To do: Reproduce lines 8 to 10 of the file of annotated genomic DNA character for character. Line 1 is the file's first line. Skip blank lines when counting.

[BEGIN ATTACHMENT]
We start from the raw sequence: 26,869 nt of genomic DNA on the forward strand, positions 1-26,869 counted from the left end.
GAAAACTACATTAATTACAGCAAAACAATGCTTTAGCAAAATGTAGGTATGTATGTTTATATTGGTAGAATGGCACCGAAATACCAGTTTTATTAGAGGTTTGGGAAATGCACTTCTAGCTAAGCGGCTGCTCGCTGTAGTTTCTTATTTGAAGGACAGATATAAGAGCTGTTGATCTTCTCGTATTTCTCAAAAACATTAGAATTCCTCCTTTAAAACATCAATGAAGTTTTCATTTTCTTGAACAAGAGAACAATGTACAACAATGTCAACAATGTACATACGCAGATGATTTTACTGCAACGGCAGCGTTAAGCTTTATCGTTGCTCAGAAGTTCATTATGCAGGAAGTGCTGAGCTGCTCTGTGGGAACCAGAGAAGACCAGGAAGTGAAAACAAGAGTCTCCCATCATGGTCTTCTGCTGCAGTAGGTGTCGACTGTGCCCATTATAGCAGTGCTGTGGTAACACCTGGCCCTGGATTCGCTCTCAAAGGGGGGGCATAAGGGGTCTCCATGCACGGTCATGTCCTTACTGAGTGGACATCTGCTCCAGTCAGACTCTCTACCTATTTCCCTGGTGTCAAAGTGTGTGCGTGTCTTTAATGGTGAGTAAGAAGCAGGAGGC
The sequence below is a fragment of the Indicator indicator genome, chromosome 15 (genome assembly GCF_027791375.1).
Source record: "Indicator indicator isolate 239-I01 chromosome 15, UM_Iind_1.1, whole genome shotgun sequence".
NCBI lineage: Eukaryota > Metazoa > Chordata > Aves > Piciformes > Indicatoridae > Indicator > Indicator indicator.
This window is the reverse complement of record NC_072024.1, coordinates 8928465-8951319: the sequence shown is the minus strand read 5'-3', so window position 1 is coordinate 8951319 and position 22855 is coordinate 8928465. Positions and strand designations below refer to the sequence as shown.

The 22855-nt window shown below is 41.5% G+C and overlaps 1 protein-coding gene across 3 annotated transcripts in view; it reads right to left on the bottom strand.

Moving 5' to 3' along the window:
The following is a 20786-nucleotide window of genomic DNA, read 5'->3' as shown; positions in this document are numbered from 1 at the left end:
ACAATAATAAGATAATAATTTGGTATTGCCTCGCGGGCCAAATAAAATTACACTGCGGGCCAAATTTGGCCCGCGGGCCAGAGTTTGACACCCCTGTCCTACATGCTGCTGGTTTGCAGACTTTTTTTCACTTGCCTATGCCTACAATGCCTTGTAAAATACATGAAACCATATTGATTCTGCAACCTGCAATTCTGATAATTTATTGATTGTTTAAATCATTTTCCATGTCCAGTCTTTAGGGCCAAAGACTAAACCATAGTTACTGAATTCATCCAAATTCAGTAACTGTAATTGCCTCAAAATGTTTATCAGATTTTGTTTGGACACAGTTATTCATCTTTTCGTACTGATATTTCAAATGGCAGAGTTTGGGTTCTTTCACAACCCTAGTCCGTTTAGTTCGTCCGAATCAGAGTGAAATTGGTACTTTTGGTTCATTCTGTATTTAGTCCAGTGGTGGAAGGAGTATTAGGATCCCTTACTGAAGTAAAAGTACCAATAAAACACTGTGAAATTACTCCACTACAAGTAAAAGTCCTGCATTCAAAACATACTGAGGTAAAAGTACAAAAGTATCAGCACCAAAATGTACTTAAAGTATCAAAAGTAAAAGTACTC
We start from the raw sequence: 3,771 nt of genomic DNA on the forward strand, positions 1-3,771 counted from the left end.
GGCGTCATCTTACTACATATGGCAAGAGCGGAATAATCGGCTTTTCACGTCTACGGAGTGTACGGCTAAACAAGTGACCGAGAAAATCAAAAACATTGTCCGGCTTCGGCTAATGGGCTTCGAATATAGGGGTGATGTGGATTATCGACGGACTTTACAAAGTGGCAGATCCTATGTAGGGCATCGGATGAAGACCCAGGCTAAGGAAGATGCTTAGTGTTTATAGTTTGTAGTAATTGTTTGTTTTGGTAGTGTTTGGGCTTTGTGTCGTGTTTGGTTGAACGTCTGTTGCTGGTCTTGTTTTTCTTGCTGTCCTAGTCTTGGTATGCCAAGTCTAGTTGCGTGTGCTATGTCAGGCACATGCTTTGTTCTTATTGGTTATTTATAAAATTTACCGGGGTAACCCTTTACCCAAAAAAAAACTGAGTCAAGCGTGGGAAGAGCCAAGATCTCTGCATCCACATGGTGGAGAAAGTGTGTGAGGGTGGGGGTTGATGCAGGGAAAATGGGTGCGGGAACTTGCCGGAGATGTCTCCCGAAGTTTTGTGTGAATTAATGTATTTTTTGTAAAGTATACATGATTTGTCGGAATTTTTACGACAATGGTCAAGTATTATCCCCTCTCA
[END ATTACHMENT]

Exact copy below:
Moving 5' to 3' along the window:
The following is a 20786-nucleotide window of genomic DNA, read 5'->3' as shown; positions in this document are numbered from 1 at the left end:
ACAATAATAAGATAATAATTTGGTATTGCCTCGCGGGCCAAATAAAATTACACTGCGGGCCAAATTTGGCCCGCGGGCCAGAGTTTGACACCCCTGTCCTACATGCTGCTGGTTTGCAGACTTTTTTTCACTTGCCTATGCCTACAATGCCTTGTAAAATACATGAAACCATATTGATTCTGCAACCTGCAATTCTGATAATTTATTGATTGTTTAAATCATTTTCCATGTCCAGTCTTTAGGGCCAAAGACTAAACCATAGTTACTGAATTCATCCAAATTCAGTAACTGTAATTGCCTCAAAATGTTTATCAGATTTTGTTTGGACACAGTTATTCATCTTTTCGTACTGATATTTCAAATGGCAGAGTTTGGGTTCTTTCACAACCCTAGTCCGTTTAGTTCGTCCGAATCAGAGTGAAATTGGTACTTTTGGTTCATTCTGTATTTAGTCCAGTGGTGGAAGGAGTATTAGGATCCCTTACTGAAGTAAAAGTACCAATAAAACACTGTGAAATTACTCCACTACAAGTAAAAGTCCTGCATTCAAAACATACTGAGGTAAAAGTACAAAAGTATCAGCACCAAAATGTACTTAAAGTATCAAAAGTAAAAGTACTC